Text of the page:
Chris Froome: Cycling's Therapeutic Use Exemption System 'Open To Abuse'

Tour de France winner Chris Froome.
Tour de France winner Chris Froome in Castellon, Spain, September 7. Froome has warned that cycling's TUE system is open to abuse. Jose Jordan/AFP/Getty

Three-time Tour de France winner Chris Froome has warned the Therapeutic Use Exemption (TUE) system is "open to abuse."

Froome's comments come in the wake of revelations that Sir Bradley Wiggins, Froome's former teammate at Team Sky, obtained TUEs to use the powerful corticosteroid Triamcinolone before three major races, the 2011 and 2012 Tour de France including the 2013 Giro d'Italia.

There is no suggestion that Wiggins, who won the 2012 Tour and is also Britain's most decorated Olympian of all time, contravened anti-doping regulations.

But his timing of using Triamcinolone, taken via intramuscular injection for asthma and pollen allergies, has highlighted the potential gaps in the TUE system, as well as the ethics of using otherwise banned substances to treat illness. On the Andrew Marr Show on Sunday, Wiggins said the Triamcinolone allowed him to compete "on a level playing field," while his former team principal Sir Dave Brailsford said he "trusted in the integrity" of the TUE process.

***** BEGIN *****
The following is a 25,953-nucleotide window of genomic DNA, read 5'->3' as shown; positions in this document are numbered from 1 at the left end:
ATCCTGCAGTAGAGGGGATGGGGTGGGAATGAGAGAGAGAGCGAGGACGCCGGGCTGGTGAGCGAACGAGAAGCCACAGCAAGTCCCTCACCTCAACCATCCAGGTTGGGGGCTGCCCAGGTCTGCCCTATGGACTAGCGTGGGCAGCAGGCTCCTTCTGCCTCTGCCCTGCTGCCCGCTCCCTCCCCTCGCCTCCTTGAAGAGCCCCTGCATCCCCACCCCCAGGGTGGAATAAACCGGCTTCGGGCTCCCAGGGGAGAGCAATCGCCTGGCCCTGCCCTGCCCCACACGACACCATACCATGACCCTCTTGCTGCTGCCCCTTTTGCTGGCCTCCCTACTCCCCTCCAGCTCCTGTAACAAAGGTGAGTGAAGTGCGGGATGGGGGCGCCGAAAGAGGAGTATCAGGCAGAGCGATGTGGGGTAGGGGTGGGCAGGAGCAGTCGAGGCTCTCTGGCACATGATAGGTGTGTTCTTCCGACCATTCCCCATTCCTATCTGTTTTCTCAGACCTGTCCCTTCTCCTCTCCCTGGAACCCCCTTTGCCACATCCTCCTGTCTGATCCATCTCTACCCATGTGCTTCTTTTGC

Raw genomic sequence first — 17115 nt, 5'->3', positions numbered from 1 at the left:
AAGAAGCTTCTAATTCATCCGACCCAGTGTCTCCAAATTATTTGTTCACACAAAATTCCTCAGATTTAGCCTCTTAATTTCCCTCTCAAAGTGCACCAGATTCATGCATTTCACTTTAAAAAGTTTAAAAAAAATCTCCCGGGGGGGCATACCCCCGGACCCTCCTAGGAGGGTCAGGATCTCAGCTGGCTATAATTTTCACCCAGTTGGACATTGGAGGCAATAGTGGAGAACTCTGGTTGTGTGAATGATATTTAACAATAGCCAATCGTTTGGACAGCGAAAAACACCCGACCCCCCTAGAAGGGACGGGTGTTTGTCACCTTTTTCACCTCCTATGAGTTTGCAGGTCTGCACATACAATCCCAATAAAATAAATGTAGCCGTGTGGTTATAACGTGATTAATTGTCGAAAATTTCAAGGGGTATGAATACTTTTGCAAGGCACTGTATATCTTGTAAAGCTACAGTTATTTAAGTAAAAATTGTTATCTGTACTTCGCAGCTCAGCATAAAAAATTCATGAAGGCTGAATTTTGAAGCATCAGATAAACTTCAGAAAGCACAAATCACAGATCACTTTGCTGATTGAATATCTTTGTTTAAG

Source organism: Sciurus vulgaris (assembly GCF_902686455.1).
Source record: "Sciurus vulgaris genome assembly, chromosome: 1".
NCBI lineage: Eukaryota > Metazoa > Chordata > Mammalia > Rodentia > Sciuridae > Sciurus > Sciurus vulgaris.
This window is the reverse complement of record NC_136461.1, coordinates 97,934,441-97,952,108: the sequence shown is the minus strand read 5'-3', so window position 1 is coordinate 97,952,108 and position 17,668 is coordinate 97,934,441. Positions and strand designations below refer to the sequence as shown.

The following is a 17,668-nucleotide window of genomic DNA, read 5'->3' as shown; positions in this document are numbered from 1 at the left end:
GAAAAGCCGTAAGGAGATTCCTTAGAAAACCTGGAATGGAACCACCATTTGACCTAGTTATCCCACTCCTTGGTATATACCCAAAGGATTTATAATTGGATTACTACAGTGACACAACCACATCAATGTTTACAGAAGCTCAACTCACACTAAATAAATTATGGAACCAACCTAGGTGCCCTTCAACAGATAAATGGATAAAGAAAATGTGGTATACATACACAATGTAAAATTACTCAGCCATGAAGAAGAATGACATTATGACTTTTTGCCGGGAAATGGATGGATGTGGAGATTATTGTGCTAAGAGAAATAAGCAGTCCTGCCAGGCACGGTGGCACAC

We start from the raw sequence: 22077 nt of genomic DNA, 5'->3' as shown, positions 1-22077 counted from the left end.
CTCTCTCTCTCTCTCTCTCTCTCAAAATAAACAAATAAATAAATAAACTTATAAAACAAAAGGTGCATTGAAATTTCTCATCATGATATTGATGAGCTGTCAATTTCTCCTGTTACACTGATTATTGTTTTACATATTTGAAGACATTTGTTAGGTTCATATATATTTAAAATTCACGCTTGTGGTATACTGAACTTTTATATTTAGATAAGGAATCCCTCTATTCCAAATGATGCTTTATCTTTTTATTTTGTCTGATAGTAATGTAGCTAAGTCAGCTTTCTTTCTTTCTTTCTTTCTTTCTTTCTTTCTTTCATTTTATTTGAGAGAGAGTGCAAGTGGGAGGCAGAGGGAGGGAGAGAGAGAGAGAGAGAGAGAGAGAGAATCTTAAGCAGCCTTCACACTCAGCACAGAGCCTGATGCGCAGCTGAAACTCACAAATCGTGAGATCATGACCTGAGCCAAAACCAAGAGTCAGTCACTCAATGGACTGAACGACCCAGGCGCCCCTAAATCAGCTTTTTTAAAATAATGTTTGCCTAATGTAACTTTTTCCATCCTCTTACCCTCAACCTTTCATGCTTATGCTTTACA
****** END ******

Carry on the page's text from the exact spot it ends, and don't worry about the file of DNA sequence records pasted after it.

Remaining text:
"It is clear that the TUE system is open to abuse and I believe this is something that the UCI and WADA (cycling's governing body and the World Anti-Doping Agency) needs to urgently address," Froome said in a statement.

"I have never had a 'win at all costs' approach in this regard.

"I am not looking to push the boundaries of the rules.

"I believe that this is something that athletes need to take responsibility for themselves, until more stringent protocols can be put in place."

Froome and Wiggins have had a difficult relationship since the 2012 Tour de France, when Froome was Wiggins' top domestique (helper) but often appeared stronger than his team leader, leaving him on the climb to La Toussuire before he was summoned back by the Team Sky car.

After the 2012 season, Froome assumed leadership of Team Sky, with Wiggins departing in the spring of 2015 to set up his own team.